This process is commonly known as the lost wax casting process. It got its name because of the fact that ancient Egyptians used it to make gold jewelry hence the name Investment. Very intricate shapes with high accuracy can be made in this process.


Additionally metals which are hard to machine or fabricate can be cast with this process. Parts that cannot be produced otherwise by normal manufacturing processes like turbine blades with complex shapes, or airplane parts that needs to withstand high temperatures are examples of this process.

(A) The pattern assembly is covered with ceramic to produce a monolithic mold

(B) Melting the assembly for a precise mold cavity; firing the mold to remove residues of the pattern; developing the bond and preheating the mold ready for casting; pouring

(C) Finally knockout, cutoff and finishing processes.

The process works like this first a mold is made by making a pattern. Wax or some other materials can be used that can be melted away. The wax pattern is dipped in refractory slurry, which coats the wax pattern and a skin is subsequently formed. It is then dried. The process of dipping in the slurry and drying is continued till a firm thickness is achieved. The pattern is placed in an oven and the wax melted. This leads to a mold which can be easily filled with the molten metal.

The wax pattern can be made by a duplicating process using a stereo lithography or a similar model that has been fabricated by a computerized solid model master.

The slurry materials used are a mixture of plaster of Paris, a binder and, a refractory material. Powdered silica is used for low temperature melts. For higher temperature melts, an alumina-silicate is used as the refractory material. While silica is used as a binder. Additional coatings of sillimanite and ethyl silicate may be applied to increase the quality of the finished product.. The mold thus produced is ready for use as light castings. It may be reinforced by placing it in a bigger container and adding more slurry.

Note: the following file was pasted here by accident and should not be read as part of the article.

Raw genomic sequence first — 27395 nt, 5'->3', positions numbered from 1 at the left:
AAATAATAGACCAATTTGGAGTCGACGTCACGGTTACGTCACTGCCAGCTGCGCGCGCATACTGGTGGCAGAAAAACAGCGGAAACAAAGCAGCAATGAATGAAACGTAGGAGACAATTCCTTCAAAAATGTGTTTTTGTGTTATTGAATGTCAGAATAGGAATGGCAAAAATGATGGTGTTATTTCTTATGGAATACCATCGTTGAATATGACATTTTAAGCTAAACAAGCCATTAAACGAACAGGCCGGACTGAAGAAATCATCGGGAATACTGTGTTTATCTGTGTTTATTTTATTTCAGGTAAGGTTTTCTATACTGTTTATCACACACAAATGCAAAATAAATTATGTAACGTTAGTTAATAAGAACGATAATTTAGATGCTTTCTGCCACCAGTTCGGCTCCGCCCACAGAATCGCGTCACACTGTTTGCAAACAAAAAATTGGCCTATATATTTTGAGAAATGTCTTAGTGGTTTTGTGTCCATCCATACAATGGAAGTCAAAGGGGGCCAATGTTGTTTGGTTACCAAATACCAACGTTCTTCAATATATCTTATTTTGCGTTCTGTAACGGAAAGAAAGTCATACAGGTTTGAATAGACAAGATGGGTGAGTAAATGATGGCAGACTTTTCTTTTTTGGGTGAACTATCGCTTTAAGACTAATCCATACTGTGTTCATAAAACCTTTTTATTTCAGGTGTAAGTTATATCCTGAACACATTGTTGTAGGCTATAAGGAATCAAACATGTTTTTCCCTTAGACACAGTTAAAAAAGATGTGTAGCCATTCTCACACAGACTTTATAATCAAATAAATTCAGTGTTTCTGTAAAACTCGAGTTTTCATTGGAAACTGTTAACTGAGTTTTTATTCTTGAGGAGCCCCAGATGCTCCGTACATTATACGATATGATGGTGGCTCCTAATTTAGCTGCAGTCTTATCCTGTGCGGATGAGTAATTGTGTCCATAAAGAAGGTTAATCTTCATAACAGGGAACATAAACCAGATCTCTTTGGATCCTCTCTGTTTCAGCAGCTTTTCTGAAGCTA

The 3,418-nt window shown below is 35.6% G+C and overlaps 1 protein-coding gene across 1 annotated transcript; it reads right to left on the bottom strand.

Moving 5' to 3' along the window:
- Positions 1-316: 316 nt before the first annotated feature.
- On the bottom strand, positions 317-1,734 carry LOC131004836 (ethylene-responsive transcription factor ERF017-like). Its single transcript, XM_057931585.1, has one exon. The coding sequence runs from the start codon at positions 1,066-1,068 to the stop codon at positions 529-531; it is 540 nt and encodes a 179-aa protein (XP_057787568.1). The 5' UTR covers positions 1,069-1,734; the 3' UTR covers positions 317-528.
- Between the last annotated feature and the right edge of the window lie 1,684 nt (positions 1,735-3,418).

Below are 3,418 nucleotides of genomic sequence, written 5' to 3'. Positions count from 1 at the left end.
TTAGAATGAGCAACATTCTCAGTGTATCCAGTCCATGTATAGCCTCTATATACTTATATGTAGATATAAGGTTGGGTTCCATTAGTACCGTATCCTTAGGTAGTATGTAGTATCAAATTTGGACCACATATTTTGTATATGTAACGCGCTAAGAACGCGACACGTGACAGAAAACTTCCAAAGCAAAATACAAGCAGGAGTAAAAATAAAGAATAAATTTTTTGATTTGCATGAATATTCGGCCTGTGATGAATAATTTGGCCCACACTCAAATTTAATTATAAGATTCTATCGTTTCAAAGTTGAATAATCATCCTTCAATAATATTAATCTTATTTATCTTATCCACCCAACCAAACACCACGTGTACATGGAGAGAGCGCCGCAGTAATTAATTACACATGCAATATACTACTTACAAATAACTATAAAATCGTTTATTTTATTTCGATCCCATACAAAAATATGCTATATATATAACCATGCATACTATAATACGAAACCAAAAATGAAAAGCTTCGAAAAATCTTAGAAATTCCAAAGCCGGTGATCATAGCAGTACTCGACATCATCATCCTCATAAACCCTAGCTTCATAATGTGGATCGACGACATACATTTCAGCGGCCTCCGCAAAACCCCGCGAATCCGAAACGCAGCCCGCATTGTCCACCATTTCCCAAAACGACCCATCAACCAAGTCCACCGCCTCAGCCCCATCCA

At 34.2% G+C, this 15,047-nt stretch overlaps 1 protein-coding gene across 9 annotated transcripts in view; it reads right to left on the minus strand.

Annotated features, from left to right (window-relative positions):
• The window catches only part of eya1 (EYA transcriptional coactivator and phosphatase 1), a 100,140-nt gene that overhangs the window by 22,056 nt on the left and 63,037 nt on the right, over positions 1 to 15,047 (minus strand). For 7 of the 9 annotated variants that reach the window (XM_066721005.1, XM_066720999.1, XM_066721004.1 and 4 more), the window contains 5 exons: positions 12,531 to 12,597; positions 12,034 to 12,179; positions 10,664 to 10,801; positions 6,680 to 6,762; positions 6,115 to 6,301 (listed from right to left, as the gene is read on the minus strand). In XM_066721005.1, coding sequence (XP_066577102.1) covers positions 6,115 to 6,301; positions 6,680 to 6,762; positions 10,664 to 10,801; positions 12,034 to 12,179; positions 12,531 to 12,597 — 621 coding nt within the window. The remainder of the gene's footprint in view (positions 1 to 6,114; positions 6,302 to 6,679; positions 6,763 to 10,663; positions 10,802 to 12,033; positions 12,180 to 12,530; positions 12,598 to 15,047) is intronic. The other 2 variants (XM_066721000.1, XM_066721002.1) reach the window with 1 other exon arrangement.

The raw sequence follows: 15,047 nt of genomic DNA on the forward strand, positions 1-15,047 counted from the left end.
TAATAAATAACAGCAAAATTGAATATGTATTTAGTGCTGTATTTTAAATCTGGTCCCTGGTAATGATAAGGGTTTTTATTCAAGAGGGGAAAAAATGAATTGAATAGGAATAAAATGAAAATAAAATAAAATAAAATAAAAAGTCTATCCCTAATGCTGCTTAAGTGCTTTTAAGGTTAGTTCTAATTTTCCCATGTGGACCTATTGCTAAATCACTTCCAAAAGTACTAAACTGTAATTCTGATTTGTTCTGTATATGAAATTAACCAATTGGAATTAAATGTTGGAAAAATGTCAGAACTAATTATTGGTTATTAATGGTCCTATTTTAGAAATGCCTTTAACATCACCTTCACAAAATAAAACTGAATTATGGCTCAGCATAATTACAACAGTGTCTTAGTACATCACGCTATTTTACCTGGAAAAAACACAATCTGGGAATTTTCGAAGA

Before the pouring operation, the mold is pre-heated at about 1000ºC (1832ºF) to remove traces of wax. Pouring can be done in gravity, pressure or vacuum conditions. Mold permeability factor is to be kept in mind when using pressure, to allow the air to escape as the pouring is made.

Features of Investment Casting :

  • Allows undercuts in the pattern


  • Tolerances of 0.5 % of length are possible, and for small dimensions it can be as low as 0.15%.


  • Weight of the castings can range from a few grams to 175 kg


  • Minimum wall thicknesses are about 1 mm to 2.5 mm

  • Parts do not require machining because of the closer tolerances (as per the application).


  • Smooth surface finish.


  • Excellent production rates, particularly for small components


  • Thorough dimensional accuracy and consistency


  • High integrity castings


  • Machining can be eliminated


  • Minimal shot blast and grinding needed

Application of Investment Casting :

Typically materials that can be cast with this process are Aluminum alloys, Bronzes, Stainless steels, Stellite etc. Glass mold accessory castings, Valves and fittings, Gears, Levers and Splines are some of the popular usages.

The steps as depicted in the figures include: Making of heat-disposable wax or plastic patterns, and assembling them onto the gating system

Limitations :

Time consuming process and costly. Exceptional surface finish possible but minute lacuna can cause rejection of castings as a result scrap rates can be high.

Few important tips before starting with an Investment casting process :

  • Follow instructions carefully and seek the advice of investment casting experts.


  • Start with a reasonable size casting.


  • Bigger projects are harder and can take longer periods.


  • For example Ring or jewelry-sized castings can be made easily with Investment casting process.
Start early : The process takes a long time, and castings don’t always come out easily that is the reason for starting early.